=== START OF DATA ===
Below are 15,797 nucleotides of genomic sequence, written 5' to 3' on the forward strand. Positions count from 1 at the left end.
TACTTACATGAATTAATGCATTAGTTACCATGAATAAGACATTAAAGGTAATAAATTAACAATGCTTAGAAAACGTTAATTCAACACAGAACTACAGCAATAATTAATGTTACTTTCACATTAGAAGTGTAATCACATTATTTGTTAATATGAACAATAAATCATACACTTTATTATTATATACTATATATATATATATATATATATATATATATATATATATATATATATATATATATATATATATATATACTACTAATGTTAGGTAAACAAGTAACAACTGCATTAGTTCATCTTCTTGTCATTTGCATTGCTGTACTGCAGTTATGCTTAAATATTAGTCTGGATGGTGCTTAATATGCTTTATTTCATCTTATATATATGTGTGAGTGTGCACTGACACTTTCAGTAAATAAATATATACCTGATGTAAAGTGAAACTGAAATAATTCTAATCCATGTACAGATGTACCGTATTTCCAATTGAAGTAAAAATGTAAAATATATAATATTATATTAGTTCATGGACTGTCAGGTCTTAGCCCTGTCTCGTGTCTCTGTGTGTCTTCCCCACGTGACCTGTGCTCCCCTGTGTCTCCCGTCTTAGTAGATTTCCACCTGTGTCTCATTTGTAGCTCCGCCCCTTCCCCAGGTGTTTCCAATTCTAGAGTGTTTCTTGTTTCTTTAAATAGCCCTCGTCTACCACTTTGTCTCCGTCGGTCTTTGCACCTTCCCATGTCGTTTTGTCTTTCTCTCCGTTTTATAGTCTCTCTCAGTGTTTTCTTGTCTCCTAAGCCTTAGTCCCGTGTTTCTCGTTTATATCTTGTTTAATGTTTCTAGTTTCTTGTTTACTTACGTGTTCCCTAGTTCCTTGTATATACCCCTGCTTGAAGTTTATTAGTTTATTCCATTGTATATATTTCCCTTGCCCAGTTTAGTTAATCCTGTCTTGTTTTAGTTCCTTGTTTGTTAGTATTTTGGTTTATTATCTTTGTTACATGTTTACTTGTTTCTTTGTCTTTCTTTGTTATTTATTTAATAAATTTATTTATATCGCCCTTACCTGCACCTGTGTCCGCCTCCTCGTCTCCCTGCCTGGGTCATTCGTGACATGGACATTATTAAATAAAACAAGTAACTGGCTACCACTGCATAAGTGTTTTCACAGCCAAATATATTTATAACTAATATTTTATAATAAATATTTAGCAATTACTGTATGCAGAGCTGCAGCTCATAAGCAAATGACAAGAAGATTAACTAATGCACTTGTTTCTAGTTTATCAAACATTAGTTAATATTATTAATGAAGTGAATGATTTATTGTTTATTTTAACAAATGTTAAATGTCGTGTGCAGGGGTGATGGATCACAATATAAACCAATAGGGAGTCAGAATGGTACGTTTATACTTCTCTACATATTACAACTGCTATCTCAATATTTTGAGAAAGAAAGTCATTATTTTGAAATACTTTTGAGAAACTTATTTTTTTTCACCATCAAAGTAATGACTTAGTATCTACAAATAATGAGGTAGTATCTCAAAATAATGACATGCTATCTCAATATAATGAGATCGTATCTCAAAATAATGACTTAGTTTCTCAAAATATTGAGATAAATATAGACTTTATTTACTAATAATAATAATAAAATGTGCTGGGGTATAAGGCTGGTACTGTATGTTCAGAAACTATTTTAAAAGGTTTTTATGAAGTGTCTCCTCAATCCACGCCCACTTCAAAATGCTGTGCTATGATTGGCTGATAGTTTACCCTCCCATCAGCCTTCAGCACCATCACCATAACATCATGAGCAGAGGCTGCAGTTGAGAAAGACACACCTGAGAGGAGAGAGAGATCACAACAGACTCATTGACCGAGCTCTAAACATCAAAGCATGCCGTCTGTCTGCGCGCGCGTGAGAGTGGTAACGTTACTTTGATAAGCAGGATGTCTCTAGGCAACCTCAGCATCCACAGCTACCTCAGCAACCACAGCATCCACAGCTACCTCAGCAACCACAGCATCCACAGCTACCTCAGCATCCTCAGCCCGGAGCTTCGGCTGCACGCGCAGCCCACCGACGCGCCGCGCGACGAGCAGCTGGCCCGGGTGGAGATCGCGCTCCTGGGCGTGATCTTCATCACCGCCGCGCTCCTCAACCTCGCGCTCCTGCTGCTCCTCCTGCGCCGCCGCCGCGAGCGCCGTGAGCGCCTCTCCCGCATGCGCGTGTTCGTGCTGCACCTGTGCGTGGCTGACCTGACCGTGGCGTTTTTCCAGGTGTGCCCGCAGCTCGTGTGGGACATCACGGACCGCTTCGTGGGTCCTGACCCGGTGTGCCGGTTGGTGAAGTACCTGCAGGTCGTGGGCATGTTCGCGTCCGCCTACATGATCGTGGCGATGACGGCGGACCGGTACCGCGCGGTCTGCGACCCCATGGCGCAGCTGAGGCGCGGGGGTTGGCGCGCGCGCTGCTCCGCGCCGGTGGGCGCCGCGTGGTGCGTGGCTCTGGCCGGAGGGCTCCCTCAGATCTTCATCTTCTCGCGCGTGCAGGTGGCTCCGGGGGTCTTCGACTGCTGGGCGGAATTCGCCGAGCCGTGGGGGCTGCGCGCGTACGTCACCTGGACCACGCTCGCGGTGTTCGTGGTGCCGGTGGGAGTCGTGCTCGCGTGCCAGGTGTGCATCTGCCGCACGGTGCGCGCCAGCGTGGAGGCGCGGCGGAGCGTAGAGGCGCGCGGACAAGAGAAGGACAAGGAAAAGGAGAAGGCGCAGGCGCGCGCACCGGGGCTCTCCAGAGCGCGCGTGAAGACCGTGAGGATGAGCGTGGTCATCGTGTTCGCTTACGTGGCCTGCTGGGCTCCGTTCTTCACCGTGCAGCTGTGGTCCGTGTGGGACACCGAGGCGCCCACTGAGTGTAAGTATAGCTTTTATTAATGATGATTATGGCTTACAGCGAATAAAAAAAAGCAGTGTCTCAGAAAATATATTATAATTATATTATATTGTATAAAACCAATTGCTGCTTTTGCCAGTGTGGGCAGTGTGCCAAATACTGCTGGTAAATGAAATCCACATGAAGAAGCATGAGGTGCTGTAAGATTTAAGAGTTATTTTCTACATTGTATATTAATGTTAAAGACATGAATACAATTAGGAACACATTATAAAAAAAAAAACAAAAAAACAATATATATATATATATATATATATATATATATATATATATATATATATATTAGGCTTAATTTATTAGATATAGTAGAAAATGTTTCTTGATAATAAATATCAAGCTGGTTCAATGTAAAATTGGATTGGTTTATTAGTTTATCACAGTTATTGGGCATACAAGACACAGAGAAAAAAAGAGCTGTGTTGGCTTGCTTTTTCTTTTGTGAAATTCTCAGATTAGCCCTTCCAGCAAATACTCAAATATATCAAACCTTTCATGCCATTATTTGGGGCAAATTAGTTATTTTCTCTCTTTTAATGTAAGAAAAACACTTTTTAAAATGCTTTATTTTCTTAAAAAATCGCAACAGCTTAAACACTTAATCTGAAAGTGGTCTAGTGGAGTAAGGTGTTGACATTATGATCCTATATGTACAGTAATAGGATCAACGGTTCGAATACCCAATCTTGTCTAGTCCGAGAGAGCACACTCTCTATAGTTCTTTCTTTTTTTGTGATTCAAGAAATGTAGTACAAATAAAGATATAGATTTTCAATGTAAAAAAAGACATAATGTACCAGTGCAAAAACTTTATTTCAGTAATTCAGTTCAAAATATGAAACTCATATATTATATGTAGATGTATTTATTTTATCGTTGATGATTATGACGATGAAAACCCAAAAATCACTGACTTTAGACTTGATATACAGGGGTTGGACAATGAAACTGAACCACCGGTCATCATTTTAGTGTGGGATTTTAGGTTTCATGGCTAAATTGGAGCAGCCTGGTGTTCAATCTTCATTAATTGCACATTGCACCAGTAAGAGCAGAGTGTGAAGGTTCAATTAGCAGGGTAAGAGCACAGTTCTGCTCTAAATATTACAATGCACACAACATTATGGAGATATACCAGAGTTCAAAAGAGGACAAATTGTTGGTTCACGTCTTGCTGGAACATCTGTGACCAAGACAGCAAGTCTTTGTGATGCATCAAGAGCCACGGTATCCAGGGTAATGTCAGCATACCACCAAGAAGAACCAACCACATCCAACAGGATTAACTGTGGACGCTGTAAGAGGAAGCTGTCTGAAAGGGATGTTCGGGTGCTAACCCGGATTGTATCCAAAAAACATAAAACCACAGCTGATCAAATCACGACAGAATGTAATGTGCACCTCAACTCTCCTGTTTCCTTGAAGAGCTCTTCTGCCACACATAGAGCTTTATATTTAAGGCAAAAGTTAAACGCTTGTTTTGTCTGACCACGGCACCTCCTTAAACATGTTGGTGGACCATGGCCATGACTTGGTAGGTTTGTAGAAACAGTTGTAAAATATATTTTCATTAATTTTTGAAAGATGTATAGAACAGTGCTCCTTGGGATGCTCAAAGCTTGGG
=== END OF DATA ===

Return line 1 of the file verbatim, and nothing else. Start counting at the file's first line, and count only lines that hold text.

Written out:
Below are 15,797 nucleotides of genomic sequence, written 5' to 3' on the forward strand. Positions count from 1 at the left end.